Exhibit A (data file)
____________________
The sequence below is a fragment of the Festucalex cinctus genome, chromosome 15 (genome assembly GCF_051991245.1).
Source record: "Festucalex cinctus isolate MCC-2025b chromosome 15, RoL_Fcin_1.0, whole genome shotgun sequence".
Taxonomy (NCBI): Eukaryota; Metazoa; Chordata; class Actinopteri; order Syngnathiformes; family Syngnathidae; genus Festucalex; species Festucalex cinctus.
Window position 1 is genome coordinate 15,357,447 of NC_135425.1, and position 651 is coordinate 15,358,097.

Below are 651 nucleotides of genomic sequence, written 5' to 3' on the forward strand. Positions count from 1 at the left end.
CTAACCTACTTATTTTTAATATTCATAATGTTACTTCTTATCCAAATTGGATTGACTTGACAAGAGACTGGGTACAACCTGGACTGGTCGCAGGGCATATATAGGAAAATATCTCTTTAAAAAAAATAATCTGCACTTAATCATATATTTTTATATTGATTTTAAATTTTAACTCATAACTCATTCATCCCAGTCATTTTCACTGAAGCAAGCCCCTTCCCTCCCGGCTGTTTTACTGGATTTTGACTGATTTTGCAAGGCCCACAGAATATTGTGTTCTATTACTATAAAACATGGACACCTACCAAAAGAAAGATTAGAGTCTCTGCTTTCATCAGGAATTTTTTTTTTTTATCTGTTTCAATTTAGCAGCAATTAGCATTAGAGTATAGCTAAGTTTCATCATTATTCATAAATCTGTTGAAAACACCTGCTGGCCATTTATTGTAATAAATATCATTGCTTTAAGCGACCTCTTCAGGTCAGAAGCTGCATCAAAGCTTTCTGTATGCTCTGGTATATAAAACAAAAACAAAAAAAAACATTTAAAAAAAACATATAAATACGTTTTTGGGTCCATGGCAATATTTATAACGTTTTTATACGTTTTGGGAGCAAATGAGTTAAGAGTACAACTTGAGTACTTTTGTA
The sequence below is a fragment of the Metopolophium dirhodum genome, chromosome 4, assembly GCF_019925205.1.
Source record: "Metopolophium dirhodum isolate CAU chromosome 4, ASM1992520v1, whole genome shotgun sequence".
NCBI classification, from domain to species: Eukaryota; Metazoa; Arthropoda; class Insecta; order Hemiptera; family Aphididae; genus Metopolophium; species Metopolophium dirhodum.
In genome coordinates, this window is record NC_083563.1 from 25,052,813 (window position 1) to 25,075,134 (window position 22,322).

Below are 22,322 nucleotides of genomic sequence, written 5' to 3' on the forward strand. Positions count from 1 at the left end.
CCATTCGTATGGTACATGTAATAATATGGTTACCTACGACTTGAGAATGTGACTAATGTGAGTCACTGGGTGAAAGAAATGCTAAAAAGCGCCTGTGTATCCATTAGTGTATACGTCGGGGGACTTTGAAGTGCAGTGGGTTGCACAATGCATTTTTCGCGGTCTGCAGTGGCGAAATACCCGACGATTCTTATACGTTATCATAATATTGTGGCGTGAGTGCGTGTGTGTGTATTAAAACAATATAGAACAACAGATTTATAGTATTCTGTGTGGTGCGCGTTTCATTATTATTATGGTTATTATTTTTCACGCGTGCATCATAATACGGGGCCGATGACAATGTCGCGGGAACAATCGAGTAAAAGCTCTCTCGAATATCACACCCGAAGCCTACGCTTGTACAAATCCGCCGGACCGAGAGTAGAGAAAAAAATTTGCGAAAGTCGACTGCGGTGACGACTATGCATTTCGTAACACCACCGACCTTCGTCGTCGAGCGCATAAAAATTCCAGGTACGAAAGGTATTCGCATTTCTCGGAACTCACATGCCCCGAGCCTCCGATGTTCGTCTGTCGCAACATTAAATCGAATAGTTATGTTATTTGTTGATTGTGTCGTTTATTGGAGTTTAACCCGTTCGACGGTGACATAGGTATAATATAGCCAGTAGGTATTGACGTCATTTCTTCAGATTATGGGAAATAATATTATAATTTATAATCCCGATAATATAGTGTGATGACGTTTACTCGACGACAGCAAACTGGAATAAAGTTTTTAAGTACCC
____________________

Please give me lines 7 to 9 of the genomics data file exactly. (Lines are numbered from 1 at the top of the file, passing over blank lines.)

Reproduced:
The sequence below is a fragment of the Metopolophium dirhodum genome, chromosome 4, assembly GCF_019925205.1.
Source record: "Metopolophium dirhodum isolate CAU chromosome 4, ASM1992520v1, whole genome shotgun sequence".
NCBI classification, from domain to species: Eukaryota; Metazoa; Arthropoda; class Insecta; order Hemiptera; family Aphididae; genus Metopolophium; species Metopolophium dirhodum.